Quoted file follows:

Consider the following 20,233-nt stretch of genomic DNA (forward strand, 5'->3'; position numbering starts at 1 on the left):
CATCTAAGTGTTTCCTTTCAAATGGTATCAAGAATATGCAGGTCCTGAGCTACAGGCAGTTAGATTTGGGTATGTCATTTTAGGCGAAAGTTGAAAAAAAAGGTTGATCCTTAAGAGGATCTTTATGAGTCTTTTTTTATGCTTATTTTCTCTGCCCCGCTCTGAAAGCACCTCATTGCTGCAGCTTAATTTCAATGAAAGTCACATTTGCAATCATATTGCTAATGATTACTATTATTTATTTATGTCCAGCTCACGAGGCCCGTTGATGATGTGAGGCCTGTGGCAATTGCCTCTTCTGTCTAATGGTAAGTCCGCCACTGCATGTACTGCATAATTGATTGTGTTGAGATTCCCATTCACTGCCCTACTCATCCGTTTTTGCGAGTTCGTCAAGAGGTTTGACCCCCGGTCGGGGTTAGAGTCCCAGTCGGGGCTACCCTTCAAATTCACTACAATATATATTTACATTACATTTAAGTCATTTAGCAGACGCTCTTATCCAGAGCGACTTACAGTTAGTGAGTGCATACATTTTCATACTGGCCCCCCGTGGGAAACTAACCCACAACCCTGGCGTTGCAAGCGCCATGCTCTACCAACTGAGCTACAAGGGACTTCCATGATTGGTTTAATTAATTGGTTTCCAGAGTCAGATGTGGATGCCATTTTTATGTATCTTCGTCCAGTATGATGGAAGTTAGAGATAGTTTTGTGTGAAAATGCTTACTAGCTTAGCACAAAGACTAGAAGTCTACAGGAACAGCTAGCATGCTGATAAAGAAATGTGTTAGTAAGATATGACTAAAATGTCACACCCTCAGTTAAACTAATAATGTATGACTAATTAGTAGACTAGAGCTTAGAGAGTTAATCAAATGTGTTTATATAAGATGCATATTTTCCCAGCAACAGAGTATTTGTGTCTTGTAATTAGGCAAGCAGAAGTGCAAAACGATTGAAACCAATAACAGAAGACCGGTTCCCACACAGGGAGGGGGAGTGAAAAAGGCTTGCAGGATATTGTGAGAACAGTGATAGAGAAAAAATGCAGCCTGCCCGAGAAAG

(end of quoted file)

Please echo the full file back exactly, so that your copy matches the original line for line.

Consider the following 20,233-nt stretch of genomic DNA (forward strand, 5'->3'; position numbering starts at 1 on the left):
CATCTAAGTGTTTCCTTTCAAATGGTATCAAGAATATGCAGGTCCTGAGCTACAGGCAGTTAGATTTGGGTATGTCATTTTAGGCGAAAGTTGAAAAAAAAGGTTGATCCTTAAGAGGATCTTTATGAGTCTTTTTTTATGCTTATTTTCTCTGCCCCGCTCTGAAAGCACCTCATTGCTGCAGCTTAATTTCAATGAAAGTCACATTTGCAATCATATTGCTAATGATTACTATTATTTATTTATGTCCAGCTCACGAGGCCCGTTGATGATGTGAGGCCTGTGGCAATTGCCTCTTCTGTCTAATGGTAAGTCCGCCACTGCATGTACTGCATAATTGATTGTGTTGAGATTCCCATTCACTGCCCTACTCATCCGTTTTTGCGAGTTCGTCAAGAGGTTTGACCCCCGGTCGGGGTTAGAGTCCCAGTCGGGGCTACCCTTCAAATTCACTACAATATATATTTACATTACATTTAAGTCATTTAGCAGACGCTCTTATCCAGAGCGACTTACAGTTAGTGAGTGCATACATTTTCATACTGGCCCCCCGTGGGAAACTAACCCACAACCCTGGCGTTGCAAGCGCCATGCTCTACCAACTGAGCTACAAGGGACTTCCATGATTGGTTTAATTAATTGGTTTCCAGAGTCAGATGTGGATGCCATTTTTATGTATCTTCGTCCAGTATGATGGAAGTTAGAGATAGTTTTGTGTGAAAATGCTTACTAGCTTAGCACAAAGACTAGAAGTCTACAGGAACAGCTAGCATGCTGATAAAGAAATGTGTTAGTAAGATATGACTAAAATGTCACACCCTCAGTTAAACTAATAATGTATGACTAATTAGTAGACTAGAGCTTAGAGAGTTAATCAAATGTGTTTATATAAGATGCATATTTTCCCAGCAACAGAGTATTTGTGTCTTGTAATTAGGCAAGCAGAAGTGCAAAACGATTGAAACCAATAACAGAAGACCGGTTCCCACACAGGGAGGGGGAGTGAAAAAGGCTTGCAGGATATTGTGAGAACAGTGATAGAGAAAAAATGCAGCCTGCCCGAGAAAG